Tyson Fury will add another chapter to boxing's long, wild history with wrestling

Tyson Fury will fight Braun Strowman in a wrestling match in Saudi Arabia on Thursday. Photo by Ethan Miller/Getty Images

It always seems to start with an innocent, random meeting when a boxer wanders from ringside to accept the applause of a wrestling crowd and then somebody makes an insult, somebody swings a punch or a chair and like magic we have a fight.

Tyson Fury enters the wrestling world on Thursday night in Saudi Arabia, treading in the footsteps of boxing's greatest, to meet a man often dubbed the "unstoppable monster," Braun Strowman, in the latest partnership between the wrestling and the boxing worlds. Fury will be an inch taller, but nearly 140 pounds lighter.

In September, Fury fought a legitimate fight in Las Vegas and won on points, but he suffered an ugly pair of cuts to his right eye, which required the attention of a plastic surgeon and the neat application of 47 stitches to close the wounds. In London last week -- the two cuts nearly invisible -- Fury was not concerned about the cuts opening and delaying any of his many fights planned for next year.

Fury, ever the showman, proved he has already acclimated to the world of "sports entertainment" by blurring the lines between fantasy and reality.

"I will fight Deontay Wilder next February, I might even have another wrestling fight before then and maybe even a MMA fight or two," teased Fury. "Strowman is going down -- clean knockout, forget the eye, it's not an issue."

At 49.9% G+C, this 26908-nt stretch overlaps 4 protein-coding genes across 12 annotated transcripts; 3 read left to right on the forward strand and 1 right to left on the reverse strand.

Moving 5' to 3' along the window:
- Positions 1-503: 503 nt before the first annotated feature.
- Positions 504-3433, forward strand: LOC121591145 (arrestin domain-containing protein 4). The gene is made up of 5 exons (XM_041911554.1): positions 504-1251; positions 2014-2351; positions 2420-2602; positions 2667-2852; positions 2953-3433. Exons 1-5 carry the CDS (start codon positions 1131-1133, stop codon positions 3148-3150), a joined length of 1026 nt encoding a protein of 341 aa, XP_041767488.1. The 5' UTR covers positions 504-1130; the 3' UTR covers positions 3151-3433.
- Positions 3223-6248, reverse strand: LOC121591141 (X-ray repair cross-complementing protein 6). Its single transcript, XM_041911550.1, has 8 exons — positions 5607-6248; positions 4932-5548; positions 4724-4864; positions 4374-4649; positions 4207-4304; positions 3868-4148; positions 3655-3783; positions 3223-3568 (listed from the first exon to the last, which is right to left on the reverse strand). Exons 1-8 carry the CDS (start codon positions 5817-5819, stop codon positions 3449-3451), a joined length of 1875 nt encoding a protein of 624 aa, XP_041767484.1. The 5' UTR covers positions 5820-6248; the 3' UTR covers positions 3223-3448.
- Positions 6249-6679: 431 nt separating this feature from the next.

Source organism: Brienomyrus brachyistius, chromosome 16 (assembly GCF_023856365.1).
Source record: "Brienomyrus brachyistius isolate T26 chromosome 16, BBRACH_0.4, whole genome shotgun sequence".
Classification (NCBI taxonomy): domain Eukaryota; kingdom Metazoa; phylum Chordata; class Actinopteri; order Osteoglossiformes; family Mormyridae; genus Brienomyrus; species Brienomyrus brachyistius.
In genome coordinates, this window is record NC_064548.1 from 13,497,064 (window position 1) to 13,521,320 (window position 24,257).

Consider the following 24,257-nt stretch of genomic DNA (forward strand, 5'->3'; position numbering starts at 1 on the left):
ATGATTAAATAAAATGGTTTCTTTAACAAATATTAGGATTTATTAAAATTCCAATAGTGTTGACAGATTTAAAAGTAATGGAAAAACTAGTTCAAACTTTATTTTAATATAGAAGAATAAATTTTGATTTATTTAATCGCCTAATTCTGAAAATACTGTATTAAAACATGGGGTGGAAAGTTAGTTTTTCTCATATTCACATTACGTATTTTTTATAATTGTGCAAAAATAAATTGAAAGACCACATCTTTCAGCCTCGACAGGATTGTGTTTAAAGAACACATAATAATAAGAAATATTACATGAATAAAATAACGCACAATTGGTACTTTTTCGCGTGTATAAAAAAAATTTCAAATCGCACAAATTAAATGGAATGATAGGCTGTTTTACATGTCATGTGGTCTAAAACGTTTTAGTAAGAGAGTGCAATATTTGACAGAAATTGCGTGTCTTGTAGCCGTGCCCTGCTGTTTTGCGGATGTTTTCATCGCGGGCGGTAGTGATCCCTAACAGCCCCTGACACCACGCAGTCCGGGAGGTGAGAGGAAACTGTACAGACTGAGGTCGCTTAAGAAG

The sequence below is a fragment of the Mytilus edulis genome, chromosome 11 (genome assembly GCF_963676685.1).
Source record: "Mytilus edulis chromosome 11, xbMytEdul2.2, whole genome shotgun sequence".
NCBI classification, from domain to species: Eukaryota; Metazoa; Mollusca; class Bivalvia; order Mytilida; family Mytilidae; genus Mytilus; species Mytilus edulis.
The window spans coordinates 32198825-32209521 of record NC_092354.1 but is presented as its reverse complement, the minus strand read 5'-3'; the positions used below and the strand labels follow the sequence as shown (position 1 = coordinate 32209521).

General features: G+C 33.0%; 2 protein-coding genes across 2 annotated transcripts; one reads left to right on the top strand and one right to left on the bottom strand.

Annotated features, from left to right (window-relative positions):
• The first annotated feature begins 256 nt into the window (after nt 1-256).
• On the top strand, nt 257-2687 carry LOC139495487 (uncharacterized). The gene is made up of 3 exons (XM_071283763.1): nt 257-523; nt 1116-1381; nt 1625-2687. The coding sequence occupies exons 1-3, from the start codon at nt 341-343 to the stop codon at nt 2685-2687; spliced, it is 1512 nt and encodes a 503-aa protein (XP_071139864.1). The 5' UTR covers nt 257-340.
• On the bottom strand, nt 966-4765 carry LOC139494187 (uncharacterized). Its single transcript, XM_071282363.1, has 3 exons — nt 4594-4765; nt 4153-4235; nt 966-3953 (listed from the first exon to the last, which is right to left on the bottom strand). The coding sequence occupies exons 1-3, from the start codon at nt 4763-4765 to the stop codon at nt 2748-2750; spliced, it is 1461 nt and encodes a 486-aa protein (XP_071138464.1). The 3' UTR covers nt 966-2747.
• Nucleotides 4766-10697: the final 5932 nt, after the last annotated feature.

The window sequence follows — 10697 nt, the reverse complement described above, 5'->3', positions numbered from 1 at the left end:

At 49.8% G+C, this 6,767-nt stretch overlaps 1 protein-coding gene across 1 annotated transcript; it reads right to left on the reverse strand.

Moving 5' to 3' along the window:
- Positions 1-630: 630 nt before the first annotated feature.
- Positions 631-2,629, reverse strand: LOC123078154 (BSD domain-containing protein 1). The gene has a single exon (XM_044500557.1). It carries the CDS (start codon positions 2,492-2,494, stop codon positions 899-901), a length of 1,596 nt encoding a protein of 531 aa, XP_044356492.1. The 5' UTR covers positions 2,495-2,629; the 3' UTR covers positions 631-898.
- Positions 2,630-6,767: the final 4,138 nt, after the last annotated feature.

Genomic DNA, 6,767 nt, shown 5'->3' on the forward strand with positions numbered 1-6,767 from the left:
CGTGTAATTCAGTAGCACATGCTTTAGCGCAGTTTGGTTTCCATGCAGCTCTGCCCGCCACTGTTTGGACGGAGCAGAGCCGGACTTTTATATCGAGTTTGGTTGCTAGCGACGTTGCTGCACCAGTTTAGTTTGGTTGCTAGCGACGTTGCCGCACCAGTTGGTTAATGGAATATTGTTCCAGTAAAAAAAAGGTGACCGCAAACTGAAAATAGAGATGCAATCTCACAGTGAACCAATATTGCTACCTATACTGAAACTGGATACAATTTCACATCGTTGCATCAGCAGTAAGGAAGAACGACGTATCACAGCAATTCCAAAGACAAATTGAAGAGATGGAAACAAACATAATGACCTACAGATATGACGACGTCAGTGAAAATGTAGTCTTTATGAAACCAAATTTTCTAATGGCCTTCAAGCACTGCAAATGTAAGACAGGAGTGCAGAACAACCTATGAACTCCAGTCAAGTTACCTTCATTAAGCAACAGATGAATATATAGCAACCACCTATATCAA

Relax, Fury will not be in the MMA business just yet.

Strowman and Fury clashed in the ring at a wrestling event, insults were exchanged, plans were made and deals were struck. The wrestling promoters wanted Fury to simply referee a fight, perhaps even get in another verbal row, but he wanted to have a fight and that is when the Saudi Arabian deal was signed. Fury went deep into secret wrestling training: "It's harder than boxing training," he insisted.

It was all good pantomime stuff and no doubt Strowman will topple over for a full count and add his name to an impressive list of wrestling's finest men and what happened to them when they opted to share a ring with boxing's best. What a joyous journey it has been, but it was not always so clean, calculating and lucrative.